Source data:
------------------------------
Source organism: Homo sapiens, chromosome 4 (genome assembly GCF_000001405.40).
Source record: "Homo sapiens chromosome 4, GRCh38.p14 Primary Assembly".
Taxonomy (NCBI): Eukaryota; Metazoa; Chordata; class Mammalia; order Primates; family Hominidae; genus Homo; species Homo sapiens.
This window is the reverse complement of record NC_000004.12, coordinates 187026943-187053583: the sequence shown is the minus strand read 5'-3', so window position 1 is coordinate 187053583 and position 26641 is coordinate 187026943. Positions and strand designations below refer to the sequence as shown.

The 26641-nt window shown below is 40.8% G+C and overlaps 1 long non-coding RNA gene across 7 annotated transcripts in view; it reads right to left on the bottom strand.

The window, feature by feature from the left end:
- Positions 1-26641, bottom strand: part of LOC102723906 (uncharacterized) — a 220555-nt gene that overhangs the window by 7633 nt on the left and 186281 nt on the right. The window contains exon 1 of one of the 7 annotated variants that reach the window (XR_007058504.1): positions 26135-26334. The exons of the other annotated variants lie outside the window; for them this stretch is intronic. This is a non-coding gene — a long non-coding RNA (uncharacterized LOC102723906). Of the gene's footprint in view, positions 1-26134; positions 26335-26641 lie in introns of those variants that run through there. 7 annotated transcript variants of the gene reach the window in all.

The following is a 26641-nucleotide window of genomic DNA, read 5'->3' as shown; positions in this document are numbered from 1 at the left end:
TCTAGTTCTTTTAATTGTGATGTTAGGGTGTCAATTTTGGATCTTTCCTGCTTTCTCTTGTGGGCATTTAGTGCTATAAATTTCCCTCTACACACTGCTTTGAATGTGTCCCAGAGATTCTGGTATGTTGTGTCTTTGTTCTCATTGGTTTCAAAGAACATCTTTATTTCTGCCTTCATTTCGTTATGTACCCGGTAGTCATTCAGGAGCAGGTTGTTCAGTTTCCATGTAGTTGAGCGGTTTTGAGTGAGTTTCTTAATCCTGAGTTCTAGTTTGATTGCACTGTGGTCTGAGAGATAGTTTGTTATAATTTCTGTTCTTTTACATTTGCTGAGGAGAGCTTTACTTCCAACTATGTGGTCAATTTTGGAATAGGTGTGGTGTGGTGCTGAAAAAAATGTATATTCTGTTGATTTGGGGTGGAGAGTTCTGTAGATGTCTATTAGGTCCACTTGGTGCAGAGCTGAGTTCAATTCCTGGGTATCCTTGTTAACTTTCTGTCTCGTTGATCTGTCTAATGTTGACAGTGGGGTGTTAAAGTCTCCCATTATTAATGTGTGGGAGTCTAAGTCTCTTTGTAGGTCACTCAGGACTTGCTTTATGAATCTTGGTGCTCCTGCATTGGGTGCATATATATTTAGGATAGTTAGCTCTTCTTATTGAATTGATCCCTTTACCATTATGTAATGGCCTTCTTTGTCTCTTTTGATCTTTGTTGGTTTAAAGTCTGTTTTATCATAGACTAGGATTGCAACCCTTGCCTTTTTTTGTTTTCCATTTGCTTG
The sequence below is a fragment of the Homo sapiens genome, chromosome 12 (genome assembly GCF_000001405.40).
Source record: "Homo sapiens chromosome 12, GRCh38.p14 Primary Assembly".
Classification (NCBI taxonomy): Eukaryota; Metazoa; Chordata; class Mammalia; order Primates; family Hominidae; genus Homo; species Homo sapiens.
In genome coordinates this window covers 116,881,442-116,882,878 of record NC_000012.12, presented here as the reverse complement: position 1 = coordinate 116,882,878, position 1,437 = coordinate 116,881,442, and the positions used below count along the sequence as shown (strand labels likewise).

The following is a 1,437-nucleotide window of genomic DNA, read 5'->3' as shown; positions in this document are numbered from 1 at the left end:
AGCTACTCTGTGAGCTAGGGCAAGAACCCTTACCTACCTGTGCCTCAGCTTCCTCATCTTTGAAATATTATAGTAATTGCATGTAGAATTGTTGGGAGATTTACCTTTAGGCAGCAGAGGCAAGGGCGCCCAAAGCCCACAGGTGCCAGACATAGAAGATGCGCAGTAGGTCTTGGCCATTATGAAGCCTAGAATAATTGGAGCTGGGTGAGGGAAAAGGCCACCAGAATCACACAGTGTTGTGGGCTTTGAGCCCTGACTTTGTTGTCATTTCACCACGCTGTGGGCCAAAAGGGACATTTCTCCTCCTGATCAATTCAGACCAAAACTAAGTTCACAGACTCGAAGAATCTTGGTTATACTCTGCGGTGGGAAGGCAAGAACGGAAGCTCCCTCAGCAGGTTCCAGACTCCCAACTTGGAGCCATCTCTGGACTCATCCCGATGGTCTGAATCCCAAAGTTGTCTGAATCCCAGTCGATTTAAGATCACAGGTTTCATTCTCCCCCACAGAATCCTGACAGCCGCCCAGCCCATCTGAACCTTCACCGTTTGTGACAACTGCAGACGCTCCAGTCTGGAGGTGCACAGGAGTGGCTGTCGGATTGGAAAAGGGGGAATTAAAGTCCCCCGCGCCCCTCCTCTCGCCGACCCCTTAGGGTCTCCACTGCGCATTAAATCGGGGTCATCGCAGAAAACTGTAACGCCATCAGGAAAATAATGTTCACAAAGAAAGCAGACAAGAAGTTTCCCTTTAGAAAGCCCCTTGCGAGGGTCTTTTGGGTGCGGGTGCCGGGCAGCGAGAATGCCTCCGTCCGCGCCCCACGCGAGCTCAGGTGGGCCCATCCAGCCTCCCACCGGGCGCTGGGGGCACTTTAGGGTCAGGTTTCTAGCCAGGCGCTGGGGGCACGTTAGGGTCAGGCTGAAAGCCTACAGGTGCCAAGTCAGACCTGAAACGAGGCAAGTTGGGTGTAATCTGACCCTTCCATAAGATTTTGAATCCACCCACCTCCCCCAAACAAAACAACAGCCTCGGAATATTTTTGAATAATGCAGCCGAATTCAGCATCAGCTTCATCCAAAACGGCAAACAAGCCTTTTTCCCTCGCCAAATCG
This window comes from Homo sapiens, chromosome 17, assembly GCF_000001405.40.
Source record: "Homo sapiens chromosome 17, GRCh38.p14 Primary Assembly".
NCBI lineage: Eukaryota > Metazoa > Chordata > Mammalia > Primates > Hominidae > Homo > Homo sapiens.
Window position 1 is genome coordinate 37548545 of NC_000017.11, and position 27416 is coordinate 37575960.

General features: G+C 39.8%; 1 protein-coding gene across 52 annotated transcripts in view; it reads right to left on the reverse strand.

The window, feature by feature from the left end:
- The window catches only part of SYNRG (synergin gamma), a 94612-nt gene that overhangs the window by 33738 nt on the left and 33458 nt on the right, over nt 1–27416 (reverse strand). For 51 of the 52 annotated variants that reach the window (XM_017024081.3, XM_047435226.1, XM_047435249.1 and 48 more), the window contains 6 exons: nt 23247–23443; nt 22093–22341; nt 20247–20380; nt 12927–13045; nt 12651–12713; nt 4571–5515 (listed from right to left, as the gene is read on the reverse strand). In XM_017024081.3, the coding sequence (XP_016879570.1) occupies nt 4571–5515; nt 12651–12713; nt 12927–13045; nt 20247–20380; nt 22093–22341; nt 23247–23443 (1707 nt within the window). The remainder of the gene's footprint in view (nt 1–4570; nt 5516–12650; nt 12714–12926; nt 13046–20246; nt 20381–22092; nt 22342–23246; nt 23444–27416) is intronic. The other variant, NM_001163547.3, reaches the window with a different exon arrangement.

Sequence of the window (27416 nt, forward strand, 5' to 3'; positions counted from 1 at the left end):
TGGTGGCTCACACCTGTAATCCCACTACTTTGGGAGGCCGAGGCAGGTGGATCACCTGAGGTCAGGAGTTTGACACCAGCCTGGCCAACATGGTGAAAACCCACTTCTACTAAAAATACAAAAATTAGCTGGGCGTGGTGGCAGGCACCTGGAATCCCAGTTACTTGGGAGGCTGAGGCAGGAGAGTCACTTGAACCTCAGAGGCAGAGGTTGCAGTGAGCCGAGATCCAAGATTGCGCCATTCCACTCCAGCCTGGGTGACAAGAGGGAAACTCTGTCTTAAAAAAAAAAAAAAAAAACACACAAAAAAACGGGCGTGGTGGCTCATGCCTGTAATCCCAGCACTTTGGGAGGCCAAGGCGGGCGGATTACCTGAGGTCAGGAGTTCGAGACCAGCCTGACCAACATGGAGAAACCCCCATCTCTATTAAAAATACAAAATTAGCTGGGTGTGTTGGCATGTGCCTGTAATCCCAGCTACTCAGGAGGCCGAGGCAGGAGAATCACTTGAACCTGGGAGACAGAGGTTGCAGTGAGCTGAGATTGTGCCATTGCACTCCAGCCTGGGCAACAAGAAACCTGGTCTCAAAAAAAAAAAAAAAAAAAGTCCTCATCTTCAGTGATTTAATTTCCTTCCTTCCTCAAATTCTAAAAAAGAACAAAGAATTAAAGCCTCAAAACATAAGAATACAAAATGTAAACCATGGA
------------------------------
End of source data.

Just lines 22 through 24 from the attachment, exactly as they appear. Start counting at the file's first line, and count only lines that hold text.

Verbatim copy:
- The window catches only part of SYNRG (synergin gamma), a 94612-nt gene that overhangs the window by 33738 nt on the left and 33458 nt on the right, over nt 1–27416 (reverse strand). For 51 of the 52 annotated variants that reach the window (XM_017024081.3, XM_047435226.1, XM_047435249.1 and 48 more), the window contains 6 exons: nt 23247–23443; nt 22093–22341; nt 20247–20380; nt 12927–13045; nt 12651–12713; nt 4571–5515 (listed from right to left, as the gene is read on the reverse strand). In XM_017024081.3, the coding sequence (XP_016879570.1) occupies nt 4571–5515; nt 12651–12713; nt 12927–13045; nt 20247–20380; nt 22093–22341; nt 23247–23443 (1707 nt within the window). The remainder of the gene's footprint in view (nt 1–4570; nt 5516–12650; nt 12714–12926; nt 13046–20246; nt 20381–22092; nt 22342–23246; nt 23444–27416) is intronic. The other variant, NM_001163547.3, reaches the window with a different exon arrangement.

Sequence of the window (27416 nt, forward strand, 5' to 3'; positions counted from 1 at the left end):
TGGTGGCTCACACCTGTAATCCCACTACTTTGGGAGGCCGAGGCAGGTGGATCACCTGAGGTCAGGAGTTTGACACCAGCCTGGCCAACATGGTGAAAACCCACTTCTACTAAAAATACAAAAATTAGCTGGGCGTGGTGGCAGGCACCTGGAATCCCAGTTACTTGGGAGGCTGAGGCAGGAGAGTCACTTGAACCTCAGAGGCAGAGGTTGCAGTGAGCCGAGATCCAAGATTGCGCCATTCCACTCCAGCCTGGGTGACAAGAGGGAAACTCTGTCTTAAAAAAAAAAAAAAAAAACACACAAAAAAACGGGCGTGGTGGCTCATGCCTGTAATCCCAGCACTTTGGGAGGCCAAGGCGGGCGGATTACCTGAGGTCAGGAGTTCGAGACCAGCCTGACCAACATGGAGAAACCCCCATCTCTATTAAAAATACAAAATTAGCTGGGTGTGTTGGCATGTGCCTGTAATCCCAGCTACTCAGGAGGCCGAGGCAGGAGAATCACTTGAACCTGGGAGACAGAGGTTGCAGTGAGCTGAGATTGTGCCATTGCACTCCAGCCTGGGCAACAAGAAACCTGGTCTCAAAAAAAAAAAAAAAAAAAGTCCTCATCTTCAGTGATTTAATTTCCTTCCTTCCTCAAATTCTAAAAAAGAACAAAGAATTAAAGCCTCAAAACATAAGAATACAAAATGTAAACCATGGA